Best of the New: A better spacesuit, the Red Sox’ fresh start, the cutting edge of continuing ed, and help for homeless vets.
Photograph by Balazs Gardi/Red Bull content pool
THE IMPROVED SPACESUIT: Felix Baumgartner’s 24-mile space jump in October required a 334-foot-tall helium balloon to get him to altitude, a good deal of courage to hop off — and a tricked-out spacesuit to keep him alive on the way down. Made at Worcester’s David Clark Co., Baumgartner’s get-up featured rearview mirrors to watch for safety chute deployment, pressurization that literally kept his blood from boiling in the thin atmosphere, and maneuverability that allowed him to shift from a feet-first dive to the head-down “Superman” position necessary to fall safely.
Photograph by jim davis/globe staff
JOHN FARRELL: After their worst season in 47 years, marked by a misdelivered Valentine and a COD shipment to Los Angeles, the Red Sox were looking for stability and familiarity in their new field manager. So they rewound to their glory days of champagne and bejeweled rings and brought back the man who’d directed their championship pitching staff, plucking him out of Toronto and plunking him down on what he called “the epicenter of the game.’’ John Farrell has a direct gaze, a strong handclasp, and firmly planted feet. Even better, he won’t have to ask directions to the home clubhouse.
Human Connectome Project
MAPPING THE BRAIN USING A GAME: eyewire.org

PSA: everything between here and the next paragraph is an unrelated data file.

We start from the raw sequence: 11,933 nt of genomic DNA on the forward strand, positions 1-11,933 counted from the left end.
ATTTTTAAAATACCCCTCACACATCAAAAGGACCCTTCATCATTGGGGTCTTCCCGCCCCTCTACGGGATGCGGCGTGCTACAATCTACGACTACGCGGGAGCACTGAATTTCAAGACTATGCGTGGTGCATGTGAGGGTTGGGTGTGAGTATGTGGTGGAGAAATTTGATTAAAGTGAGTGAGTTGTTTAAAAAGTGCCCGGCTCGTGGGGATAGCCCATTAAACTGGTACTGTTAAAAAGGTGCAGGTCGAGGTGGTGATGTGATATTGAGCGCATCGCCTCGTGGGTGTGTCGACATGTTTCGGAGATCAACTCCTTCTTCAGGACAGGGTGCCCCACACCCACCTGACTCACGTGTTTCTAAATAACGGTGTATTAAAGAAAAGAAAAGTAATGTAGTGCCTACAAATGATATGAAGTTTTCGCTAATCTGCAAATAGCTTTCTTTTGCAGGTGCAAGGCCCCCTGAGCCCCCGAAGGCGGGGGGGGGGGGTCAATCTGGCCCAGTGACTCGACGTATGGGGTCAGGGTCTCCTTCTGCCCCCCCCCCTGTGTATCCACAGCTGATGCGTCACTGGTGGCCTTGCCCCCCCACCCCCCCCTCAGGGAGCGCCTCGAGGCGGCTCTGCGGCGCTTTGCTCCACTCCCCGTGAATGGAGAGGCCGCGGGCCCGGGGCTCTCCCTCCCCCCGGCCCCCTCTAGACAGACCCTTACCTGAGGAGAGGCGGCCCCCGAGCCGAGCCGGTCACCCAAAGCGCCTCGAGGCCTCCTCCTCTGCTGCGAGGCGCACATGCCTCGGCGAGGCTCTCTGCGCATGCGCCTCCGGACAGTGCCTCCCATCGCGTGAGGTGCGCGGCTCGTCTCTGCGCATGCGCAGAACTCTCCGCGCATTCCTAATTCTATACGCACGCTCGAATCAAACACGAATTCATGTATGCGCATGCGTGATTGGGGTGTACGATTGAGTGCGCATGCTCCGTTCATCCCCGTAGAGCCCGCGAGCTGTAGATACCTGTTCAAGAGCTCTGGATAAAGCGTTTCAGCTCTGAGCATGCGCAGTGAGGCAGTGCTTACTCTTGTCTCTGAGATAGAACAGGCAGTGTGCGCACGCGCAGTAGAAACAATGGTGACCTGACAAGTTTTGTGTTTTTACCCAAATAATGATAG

Computer games aren’t usually associated with productivity, but MIT researcher Sebastian Seung decided to turn the huge scientific challenge of mapping the connections in the nervous system into one. His Eyewire game harnesses the efforts of citizen scientists — 40 to 50 people play each day — to map neurons in the retina. Ultimately, Seung hopes to expand the mapping effort to better understand epilepsy, schizophrenia, and memory.
photograph by barry chin/globe staff
SWEAT-FIGHTING SHIRTS: ministryofsupply.com
A group of entrepreneurs is warding off underarm sweat stains with dress shirts that make use of heat management technology originally developed by NASA. These $108 “Apollo” shirts, created by the Ministry of Supply apparel company in Boston, regulate the body temperature and are moisture-wicking, wrinkle-free, and machine-washable, promises Kit Hickey, one of the cofounders. But don’t throw out your Old Spice yet. “Guys typically still wear deodorant,” she says.
photograph by dina rudick/globe staff
Sweat-fighting shirts at Ministry of Supply
photograph by matthew cavanaugh
MARYANNE O’HARA: When state engineers created the Quabbin Reservoir in the 1930s, four Central Massachusetts towns disappeared beneath the waters. In her debut novel, “Cascade”, Ashland resident Maryanne O’Hara chronicles the fate of one such (fictionalized) town and its inhabitants, notably Desdemona Hart Spaulding, an ambitious artist trapped in a loveless marriage. O’Hara, a former “Ploughshares” fiction editor, shapes her protagonist’s story to pose questions like: If art is not lastingly valuable, what is? Ponder that over your next glass of tap water.
photograph by matthew cavanaugh
"Cascade" by Maryanne O'Hara.
BARBARA ERICKSON: She helped raise a record $200 million in her last job, as a development executive at Save the Children in New York. Now she’s working to protect the Bay State’s beauty as president of the Trustees of Reservations. One goal in her new role: to double the 2 million annual visitors at Trustees properties over the next decade.